Author:Jeffrey Wilson

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A contract is an agreement between two parties that creates an obligation to do or refrain from doing a particular thing. The purpose of a contract is to establish the terms of the agreement by which the parties have fixed their rights and duties. Courts must enforce valid contracts, unless one party has legal grounds to bar enforcement.

Consumers and commercial entities both depend on the enforceability of contracts when conducting business relations. When consumers or commercial entities enter a contract to buy goods or services at a particular price, in a particular amount, or of a particular quality, they expect the seller to deliver goods and services that conform to the contract. Manufacturers, wholesalers, and retailers similarly expect that their goods and services will be bought in accordance with the terms of the contract.

A legal action for breach of contract arises when at least one party's performance does not live up to the terms of the contract and causes the other party to suffer economic damage or other types of measurable injury. The injury may include any loss suffered by the plaintiff in having to buy replacement goods or services at a higher price or of a lower quality from someone else in the market. It may also include the costs and expenses incurred by the plaintiff in having to locate replacement goods or services in the first place.

Contract disputes may be governed by the common law, statutory law, or both. Each state has developed its own common law of contracts, which consists of a body of jurisprudence developed over time by trial and appellate courts on a case-by-case basis. Many states have been influenced by the Restatement (Second) of Contracts, which was approved by the American Law Institute (ALI) in 1979.

For contracts involving commercial transactions, all fifty states have enacted, at least partially, a body

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of statutory law called the Uniform Commercial Code (UCC), which governs a variety of commercial relations involving consumers and merchants, among others. Article 2 of the U.C.C. governs the sale of goods, which are defined by the code as items that are "movable" at the time of the contract. The National Conference of Commissioners on Uniform States Laws, along with the ALI and the American Bar Association, approved a revised version of Article 2 in 2003. However, as of February 2006, no state had adopted the revised version.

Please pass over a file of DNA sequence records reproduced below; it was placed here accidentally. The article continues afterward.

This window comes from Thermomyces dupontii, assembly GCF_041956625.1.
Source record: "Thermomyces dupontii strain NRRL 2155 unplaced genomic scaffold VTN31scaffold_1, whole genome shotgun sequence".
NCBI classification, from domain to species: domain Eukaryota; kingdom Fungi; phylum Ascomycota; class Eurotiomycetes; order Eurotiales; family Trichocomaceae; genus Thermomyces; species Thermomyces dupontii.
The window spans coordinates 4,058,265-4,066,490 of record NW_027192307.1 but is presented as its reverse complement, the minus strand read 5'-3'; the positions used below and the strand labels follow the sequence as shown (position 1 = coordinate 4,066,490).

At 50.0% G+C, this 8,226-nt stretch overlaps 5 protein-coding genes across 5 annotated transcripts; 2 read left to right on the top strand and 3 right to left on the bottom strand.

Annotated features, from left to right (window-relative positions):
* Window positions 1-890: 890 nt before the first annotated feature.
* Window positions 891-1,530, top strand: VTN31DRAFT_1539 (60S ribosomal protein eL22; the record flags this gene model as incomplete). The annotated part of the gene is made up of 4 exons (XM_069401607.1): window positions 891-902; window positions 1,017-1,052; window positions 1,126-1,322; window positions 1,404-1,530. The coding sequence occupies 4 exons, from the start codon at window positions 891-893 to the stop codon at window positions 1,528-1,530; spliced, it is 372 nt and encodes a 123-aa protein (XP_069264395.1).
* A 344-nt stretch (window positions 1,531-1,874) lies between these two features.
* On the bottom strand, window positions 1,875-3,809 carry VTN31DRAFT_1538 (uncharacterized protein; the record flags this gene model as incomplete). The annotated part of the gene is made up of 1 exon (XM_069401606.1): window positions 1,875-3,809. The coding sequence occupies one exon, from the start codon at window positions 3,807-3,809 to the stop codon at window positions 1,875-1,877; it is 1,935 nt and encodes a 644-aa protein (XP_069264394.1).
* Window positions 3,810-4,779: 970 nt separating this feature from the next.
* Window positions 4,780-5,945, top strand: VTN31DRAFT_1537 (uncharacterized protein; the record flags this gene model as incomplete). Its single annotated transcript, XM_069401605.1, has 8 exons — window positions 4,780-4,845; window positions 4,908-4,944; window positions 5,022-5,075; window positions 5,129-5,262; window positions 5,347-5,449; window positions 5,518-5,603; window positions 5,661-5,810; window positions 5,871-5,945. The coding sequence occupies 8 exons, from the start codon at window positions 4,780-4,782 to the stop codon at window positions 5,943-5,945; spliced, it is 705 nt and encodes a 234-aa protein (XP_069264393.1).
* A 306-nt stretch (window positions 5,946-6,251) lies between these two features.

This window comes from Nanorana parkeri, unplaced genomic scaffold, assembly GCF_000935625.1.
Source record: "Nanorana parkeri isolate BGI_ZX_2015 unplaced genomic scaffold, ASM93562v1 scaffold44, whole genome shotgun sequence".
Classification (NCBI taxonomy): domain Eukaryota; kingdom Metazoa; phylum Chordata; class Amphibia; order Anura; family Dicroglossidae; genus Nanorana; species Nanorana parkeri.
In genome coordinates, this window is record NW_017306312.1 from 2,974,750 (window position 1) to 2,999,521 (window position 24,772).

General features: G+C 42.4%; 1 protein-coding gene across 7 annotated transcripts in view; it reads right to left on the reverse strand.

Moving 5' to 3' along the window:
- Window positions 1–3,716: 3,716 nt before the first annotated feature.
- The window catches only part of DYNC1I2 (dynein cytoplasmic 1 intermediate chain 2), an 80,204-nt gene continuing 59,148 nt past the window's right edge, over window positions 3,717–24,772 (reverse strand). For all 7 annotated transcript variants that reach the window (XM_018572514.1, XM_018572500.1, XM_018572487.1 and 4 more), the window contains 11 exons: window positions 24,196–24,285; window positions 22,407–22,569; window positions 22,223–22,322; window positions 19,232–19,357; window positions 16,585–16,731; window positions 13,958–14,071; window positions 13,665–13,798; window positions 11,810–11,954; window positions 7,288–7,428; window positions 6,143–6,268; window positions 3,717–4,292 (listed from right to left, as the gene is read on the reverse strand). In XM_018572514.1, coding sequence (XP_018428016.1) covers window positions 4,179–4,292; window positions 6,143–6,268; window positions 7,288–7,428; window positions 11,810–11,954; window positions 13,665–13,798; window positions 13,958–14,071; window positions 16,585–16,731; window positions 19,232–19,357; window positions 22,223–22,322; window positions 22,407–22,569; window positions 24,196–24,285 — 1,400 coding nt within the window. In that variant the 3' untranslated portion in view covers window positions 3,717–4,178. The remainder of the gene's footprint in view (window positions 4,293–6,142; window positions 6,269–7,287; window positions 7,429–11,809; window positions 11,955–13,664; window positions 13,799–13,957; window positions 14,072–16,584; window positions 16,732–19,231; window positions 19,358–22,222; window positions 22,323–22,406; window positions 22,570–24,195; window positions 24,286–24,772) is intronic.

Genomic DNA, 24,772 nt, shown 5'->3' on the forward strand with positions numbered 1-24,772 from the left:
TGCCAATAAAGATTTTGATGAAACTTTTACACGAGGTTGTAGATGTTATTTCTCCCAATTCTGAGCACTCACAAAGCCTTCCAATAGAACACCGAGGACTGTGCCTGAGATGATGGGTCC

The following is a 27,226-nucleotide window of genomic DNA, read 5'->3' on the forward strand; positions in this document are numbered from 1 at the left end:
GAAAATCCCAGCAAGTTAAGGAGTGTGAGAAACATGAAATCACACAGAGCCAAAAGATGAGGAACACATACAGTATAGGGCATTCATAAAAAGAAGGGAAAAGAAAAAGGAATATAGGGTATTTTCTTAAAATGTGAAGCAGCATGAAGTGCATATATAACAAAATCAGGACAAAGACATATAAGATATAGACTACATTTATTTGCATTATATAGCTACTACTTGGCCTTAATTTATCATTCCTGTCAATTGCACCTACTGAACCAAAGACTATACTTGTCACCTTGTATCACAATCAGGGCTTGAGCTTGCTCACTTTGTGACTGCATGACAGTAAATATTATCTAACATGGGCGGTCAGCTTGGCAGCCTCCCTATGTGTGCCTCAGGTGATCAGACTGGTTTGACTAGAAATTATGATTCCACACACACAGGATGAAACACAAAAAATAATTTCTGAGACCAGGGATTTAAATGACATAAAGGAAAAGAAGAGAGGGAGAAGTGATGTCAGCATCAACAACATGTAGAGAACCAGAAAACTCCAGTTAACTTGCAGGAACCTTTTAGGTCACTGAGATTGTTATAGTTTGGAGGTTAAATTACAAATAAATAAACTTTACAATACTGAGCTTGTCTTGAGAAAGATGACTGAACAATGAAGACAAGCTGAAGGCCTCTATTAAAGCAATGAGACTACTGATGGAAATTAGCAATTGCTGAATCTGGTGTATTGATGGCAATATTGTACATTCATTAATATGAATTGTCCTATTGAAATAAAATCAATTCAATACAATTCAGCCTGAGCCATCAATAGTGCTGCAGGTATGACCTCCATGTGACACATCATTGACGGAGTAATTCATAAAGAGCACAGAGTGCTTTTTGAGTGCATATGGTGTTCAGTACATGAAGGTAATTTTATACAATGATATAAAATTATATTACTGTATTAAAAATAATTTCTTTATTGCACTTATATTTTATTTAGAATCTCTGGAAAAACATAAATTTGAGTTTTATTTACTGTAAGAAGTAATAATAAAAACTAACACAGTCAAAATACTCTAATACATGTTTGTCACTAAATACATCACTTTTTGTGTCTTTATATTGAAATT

State legislatures have also enacted a host of other statutes governing contracts that affect the public interest. For example, most states have passed legislation governing the terms of insurance contracts to guarantee that sufficient financial resources will be available for residents who are injured by accident. Congress has passed a number of laws governing contracts as well, ranging from laws that regulate the terms of collective bargaining agreements between labor and management to laws that regulate false advertising and promote fair trade.

Elements of a Contract

The requisite elements that must be established to demonstrate the formation of a legally binding contract are (1) offer; (2) acceptance; (3) consideration; (4) mutuality of obligation; (5) competency and capacity; and, in certain circumstances, (6) a written instrument.


An offer is a promise to act or refrain from acting, which is made in exchange for a return promise to do the same. Some offers anticipate not another promise being returned in exchange but the performance of an act or forbearance from taking action. For example, a painter's offer to paint someone's house for $100 is probably conditioned on the homeowner's promise to pay upon completion, while a homeowner's offer to pay someone $100 to have his or her house painted is probably conditioned upon the painter's successfully performing the job. In either case, an offeree's power of acceptance is created when the offeror conveys a present intent to enter a contract in certain and definite terms that are communicated to the offeree.